Block height refers to the total number of confirmed blocks in the history of a specific blockchain network – including the genesis block (block zero), all the subsequent blocks up to the latest one, plus all the blocks after the latest one, inclusive. Unlike the last block, every block contains a hash (digital signature) which links the previous block to its predecessor, so that the hash can be used as a link between blocks in the chain.
A new block can be identified by its hash being higher than or equal to the previous most recent block. But the fact that each block has a hash, regardless of its age, does not guarantee that particular block is in the chain at all times. Every time a new block is created, a new hash is produced, with the previous hash now considered invalid.
One of the primary factors that determines the validity of any new block is its hash, and the likelihood of that hash being valid also depends on the difficulty of finding previously validated blocks (the difficulty is defined by the network, and updated automatically). However, other factors, such as the date, time, and place, may also influence the validation of blocks. For example, recent blocks are considered to be more reliable since they have been generated during the last two hours (in the case of block explorers). The time and date are not only used by network nodes but also by miners who choose to mine a certain block based on its current status. Thus, a single mining pool can decide which blocks to include in a particular chain, determining how much power it can gain from the network.
One of the ways that miners try to add to their chances of getting the last block of a given chain is by creating invalid blocks. These blocks would never be accepted by other miners, meaning that the other nodes have no means of knowing about them and thus will not accept them as valid blocks.
When a valid block is found, it becomes part of the chain, and its hash is added to every previous block in order to increase its chance of being included in the next one. As the blocks get farther from each other, the chance of an invalid block increases, until eventually it reaches a maximum, called the longest valid chain, at which point it will be considered as a block for which miners stop building, since it is impossible for anyone else to mine on it.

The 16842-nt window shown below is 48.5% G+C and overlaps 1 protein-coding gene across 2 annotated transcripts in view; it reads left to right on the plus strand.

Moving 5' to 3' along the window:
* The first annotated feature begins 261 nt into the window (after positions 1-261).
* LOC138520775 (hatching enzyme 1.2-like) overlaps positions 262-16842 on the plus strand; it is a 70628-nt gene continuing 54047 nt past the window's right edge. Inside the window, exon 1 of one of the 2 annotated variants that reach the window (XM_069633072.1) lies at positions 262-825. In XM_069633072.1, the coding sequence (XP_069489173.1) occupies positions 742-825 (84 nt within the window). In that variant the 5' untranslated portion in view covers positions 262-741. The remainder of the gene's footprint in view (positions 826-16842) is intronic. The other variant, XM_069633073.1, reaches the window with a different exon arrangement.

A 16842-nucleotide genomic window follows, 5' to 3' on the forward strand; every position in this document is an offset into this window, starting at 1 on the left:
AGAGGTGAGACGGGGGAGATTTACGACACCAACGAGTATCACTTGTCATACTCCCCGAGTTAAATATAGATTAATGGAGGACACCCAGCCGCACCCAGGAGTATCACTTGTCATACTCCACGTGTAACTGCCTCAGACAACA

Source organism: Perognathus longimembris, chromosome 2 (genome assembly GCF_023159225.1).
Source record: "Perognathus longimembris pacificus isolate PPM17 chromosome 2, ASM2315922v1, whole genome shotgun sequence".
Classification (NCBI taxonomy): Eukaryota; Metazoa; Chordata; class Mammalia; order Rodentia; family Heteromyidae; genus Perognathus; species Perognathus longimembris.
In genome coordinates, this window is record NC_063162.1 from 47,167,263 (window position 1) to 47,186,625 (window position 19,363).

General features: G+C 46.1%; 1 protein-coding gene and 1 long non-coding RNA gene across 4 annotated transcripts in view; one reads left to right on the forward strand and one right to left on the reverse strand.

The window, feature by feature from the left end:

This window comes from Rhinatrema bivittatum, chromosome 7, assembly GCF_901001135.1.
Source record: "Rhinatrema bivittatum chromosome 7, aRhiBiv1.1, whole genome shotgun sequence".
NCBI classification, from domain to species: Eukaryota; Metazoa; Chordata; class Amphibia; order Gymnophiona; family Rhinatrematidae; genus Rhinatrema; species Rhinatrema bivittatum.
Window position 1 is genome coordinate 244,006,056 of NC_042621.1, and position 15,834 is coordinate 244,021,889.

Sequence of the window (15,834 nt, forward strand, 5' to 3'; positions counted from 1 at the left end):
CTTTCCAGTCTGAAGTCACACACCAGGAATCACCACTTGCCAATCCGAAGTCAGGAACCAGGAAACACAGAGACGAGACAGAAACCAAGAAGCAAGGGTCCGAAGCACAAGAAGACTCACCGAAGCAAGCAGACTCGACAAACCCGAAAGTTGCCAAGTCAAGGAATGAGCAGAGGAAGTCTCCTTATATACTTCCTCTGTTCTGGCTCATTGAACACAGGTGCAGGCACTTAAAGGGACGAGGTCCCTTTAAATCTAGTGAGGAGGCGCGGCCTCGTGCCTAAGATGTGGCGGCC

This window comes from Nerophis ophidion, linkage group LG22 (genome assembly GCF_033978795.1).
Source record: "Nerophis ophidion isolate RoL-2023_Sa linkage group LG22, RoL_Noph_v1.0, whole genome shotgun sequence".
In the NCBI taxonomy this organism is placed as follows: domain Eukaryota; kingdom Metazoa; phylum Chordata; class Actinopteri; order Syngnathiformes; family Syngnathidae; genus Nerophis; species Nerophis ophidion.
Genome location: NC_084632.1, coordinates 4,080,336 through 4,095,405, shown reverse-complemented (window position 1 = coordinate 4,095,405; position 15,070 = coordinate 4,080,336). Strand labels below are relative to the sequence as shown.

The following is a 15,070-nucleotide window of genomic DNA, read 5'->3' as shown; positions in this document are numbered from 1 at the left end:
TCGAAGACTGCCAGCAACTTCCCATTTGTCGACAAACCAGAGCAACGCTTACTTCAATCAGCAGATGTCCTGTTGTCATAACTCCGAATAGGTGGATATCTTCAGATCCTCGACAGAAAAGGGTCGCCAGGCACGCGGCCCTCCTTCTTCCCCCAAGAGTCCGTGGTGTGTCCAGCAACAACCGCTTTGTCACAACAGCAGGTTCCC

If no miners ever build on an invalid chain, the valid chain will be considered as “end of history” and no longer mined. It will never be reorged or re-propagated because there will be no more work to do.
Because a valid chain is a long lasting and stable one, the fact that a single block was built on the longest valid chain is actually a very rare event. Most new blocks are still built on the new longest valid chain. But on occasion, a new block will be found on the new shortest valid chain, but it will be removed from that chain due to a malformed transaction, an unimportant block, or a malicious attack by someone who wants to cause confusion. Even when this happens, the longest valid chain is likely to be reorged.
When it comes to block explorers, a block explorer is basically a web page where you can view all the blocks for a given height, enabling you to see which blocks are being accepted by the network and which blocks are still up for grabs. You can also see which miners are working on which ones, allowing you to see which transactions are still being made, which ones are being spent and which are still in the validating process.